The Community Pet Parade

Practicing veterinary medicine in a small town is at its best when we can connect with the community outside of the walls of our building. One of our favorite opportunities came around last weekend for its annual visit – Silverton’s Pet Parade.  A lot can be said about this event being a natural marketing fit for anyone in the pet industry and that it’s the perfect opportunity to be exposed to many of our customers.  All true, but more than anything, it’s great fun – and not just as veterinary professionals, but as community members as well.

 

We’ve participated in different ways over the years….as a group with our employees and their pets, as volunteers helping in any way we can, or as sponsors.  This year we sponsored a section of the parade, had two employees carry a banner, and handed out over 300 goody bags to participants.  Our practice’s bags have our logo on one side, Pet Parade information on the other, and were filled this year with a few brochures, candy, “Greenies,” and other items (my thanks to Novartis Animal Health and Webster Veterinary Supply).

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For any practice in a small community that doesn’t already have a Pet Parade, what are you waiting for?  In our town, we’re lucky enough to boast the longest running Pet Parade in the country, and although it’s been around forever, the event has enjoyed some recent acclaim.  Silverton was featured in the May issue of Sunset Magazine for its status as a “pet friendly” community, and information about the parade was front and center.  According to our Chamber of Commerce, out of town “interest calls” went through the roof in the past few weeks.   In recent years, the festivities have expanded, with a local church performing a “Blessing of the Animals” and another group holding a Bobbie “The Wonder Dog” Look-Alike contest prior to the parade.

 

There’s always been a small debate about why the Pet Parade was started in 1932.  Many feel it was to honor Bobbie, a Collie that returned to Silverton, on foot, in 1924 after being separated from his vacationing family in Indiana.  He crossed seven states, traveled nearly 3000 miles, and became famous by any measure.  A replica of his doghouse sits in the middle of town, several books have been written about him, and a local artist’s mural depicts his journey.  He passed away in 1927 and was laid to rest in the Oregon Humane Society cemetery, his grave visited soon after by Rin Tin Tin.  Bobbie’s son “Pal” was the Grand Marshall of the first parade.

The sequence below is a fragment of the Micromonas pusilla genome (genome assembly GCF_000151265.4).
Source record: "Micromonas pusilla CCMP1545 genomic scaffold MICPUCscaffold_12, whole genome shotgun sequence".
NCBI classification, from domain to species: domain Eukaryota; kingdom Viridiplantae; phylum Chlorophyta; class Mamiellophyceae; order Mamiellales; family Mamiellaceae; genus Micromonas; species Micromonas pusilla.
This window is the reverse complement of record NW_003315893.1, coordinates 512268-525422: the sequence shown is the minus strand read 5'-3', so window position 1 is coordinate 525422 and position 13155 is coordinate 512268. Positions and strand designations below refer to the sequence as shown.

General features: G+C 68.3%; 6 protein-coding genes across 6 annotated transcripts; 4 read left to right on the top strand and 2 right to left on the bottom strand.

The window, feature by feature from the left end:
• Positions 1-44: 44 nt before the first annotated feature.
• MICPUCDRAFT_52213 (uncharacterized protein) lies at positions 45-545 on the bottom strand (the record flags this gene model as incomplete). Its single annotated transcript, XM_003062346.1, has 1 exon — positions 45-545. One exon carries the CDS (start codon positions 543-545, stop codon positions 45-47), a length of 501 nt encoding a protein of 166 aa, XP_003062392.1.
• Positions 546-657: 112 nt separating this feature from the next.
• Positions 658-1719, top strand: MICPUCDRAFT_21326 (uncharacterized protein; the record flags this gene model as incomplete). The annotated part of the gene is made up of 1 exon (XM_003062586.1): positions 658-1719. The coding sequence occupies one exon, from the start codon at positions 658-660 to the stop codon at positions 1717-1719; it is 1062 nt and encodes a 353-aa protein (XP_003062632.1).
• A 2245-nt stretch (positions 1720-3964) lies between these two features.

Nevertheless, it was recorded in the town newspaper that our Pet Parade was started in an effort to get shoppers into town to support local businesses that were suffering during the Depression-era.  Other Pet Parades were started across the country for the same reason, and to this day, “prizes” for participants typically include coupons for local businesses.

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Despite the growth of our parade and the recent national attention, what struck me most on Saturday was what hasn’t changed.  As I watched the participants arrive (there’s no “registration” and no fee), I saw kids with their parents, kids with their pets, and kids without pets.  I saw experienced riders with their horses, and I saw 4H kids on their first public ride.  I saw costumes (sometimes on kids, sometimes on pets), floats, and a lot of parents taking pictures.  I saw the expected, such as dogs and horses, and I saw the unexpected, like gerbils in cages on wagons and frogs in bowls of water.  Most importantly, however, I saw myself.

 

I saw myself as a three year old dressed as an Indian on my tricycle….I saw myself as a proud 7 year old -  walking the family dog alone for the first time; I saw myself as a 12 year old, almost (but not quite) too cool to be seen in a costume; I saw myself as a new parent introducing the parade to my own children for the first time; and I saw myself standing along the parade route, taking a thousand pictures of my kids at every age. 

 

And there it is…..the secret of the Silverton Pet Parade.  While our town has grown, and the world has changed, this one little piece of Silverton history hasn’t. It’s a window into the past for our residents and a reminder for the future that some of the best events can also be the simplest

 

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